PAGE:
Tuesday, 14 July 2015

3 Tips to Keep Your New Year's Resolutions

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3 Tips to Keep Your New Year's Resolutions Photo by Sam JR flickr.com/photos/samsjnr/

This is the year that you can stick to your New Year’s resolutions. Follow these three easy tips from Catholic Charities licensed professional counselor, Rebecca Sauer, to keep you on the road to success.

Set Yourself Up for Success

Often, successful New Year's resolutions depend on the criteria of being realistic. For example, when we set resolutions for long-term goals like losing weight with the goal of losing five pounds a week - we are setting ourselves up for failure. Instead, do some research and find out what are healthy and legitimate expectations for accomplishing your goal.

Take an inventory of your goals - and focus on the ones that are realistic.

Choose a Few Resolutionscounseling phoenix

If you have a list of 10 resolutions, it might be time to start with only one or two. Try choosing one resolution that is very important to you and another that will be easy to accomplish.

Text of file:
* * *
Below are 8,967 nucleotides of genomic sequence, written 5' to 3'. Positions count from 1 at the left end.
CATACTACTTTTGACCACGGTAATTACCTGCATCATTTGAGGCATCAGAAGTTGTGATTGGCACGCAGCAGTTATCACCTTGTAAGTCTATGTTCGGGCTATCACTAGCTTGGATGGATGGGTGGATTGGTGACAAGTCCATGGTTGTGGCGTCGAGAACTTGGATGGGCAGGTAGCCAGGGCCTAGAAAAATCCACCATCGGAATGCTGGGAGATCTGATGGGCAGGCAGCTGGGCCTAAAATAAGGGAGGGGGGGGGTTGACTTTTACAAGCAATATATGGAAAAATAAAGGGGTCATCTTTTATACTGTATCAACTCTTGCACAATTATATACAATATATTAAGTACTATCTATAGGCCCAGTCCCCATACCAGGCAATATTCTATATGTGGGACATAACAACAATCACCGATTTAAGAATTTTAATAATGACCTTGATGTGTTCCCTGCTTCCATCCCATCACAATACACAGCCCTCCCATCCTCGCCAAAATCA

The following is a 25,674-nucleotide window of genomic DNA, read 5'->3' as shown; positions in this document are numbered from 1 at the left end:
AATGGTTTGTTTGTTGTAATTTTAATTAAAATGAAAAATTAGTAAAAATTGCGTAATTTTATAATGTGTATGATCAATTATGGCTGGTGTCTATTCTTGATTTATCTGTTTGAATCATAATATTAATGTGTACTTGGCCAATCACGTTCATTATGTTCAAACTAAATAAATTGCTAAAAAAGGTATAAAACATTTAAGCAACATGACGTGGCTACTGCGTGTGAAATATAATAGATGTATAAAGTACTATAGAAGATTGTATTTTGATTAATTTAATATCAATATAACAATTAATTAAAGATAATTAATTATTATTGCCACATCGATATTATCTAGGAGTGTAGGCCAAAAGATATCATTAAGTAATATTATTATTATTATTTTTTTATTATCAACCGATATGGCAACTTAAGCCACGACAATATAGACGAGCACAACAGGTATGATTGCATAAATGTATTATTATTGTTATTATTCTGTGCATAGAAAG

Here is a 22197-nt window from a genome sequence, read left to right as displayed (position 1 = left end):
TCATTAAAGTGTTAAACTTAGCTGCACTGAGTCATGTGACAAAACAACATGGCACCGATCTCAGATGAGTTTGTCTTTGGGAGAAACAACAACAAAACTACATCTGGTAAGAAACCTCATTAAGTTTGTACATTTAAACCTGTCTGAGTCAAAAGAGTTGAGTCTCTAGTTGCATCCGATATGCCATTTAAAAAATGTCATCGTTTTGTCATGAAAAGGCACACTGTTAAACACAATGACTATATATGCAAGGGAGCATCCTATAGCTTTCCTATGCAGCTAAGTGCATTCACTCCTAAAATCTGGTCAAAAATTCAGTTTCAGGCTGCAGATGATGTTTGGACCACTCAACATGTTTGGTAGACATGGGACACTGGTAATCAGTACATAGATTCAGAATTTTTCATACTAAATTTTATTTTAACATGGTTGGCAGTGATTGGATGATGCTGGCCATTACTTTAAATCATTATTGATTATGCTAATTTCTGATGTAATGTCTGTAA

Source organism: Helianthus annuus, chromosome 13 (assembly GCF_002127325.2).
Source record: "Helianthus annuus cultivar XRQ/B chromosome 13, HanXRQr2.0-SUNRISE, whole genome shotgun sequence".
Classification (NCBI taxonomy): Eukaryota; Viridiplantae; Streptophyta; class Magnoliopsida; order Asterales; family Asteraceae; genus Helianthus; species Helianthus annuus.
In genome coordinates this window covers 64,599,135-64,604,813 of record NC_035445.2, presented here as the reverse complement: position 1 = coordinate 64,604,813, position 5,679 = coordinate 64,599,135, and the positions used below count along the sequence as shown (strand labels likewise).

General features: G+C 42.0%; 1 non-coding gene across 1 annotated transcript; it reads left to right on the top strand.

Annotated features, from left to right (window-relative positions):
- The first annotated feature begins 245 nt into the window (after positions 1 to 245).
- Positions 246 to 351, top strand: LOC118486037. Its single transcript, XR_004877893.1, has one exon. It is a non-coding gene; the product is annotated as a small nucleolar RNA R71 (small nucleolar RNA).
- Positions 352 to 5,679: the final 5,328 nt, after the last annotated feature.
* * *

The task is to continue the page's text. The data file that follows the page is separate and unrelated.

It’s also important to be kind to yourself. It may be time to accept parts of yourself, instead of trying to change. If this is your case, then perhaps contentment could be one of your resolutions

Use a Day Planner

Planning out each step will help you achieve success. If your goal is to lose weight, you may want to schedule exercise three days a week for one hour. You might also want to schedule one hour a week to study nutrition and learn how to make healthy food choices.

“If you really want your resolutions to stick, it is very important to make a plan, determine the steps you need to get there and schedule it out over the next 12 months,” Sauer says. “If you cannot make room in your schedule for your resolution, it simply will not happen.”

Assessing your schedule is an important step in planning. Someone who works full time, goes to school and has a family may not have three extra hours per week to devote to a resolution to exercise in the gym. A more realistic goal would be to schedule a half hour, three times a week to go on family walk or do a dance-a-thon in the living room.

Reasonable, Realistic, Small Steps

Making impossible resolutions won’t help you in the long run—so keep your resolutions realistic. Setting the bar too high will likely only hurt your self-esteem. If you choose to make resolutions this year, consider one or two that will improve your health and emotional well-being.

“Make sure your resolutions are reasonable, realistic and able to be broken down into small steps,” says Sauer.

Do you have an issue you’d like to overcome this year? Consider getting a professional to help you. Learn more about Catholic Charities counseling services or make an appointment by calling 602-749-4405. Our counselors work on a sliding fee customized to each client.

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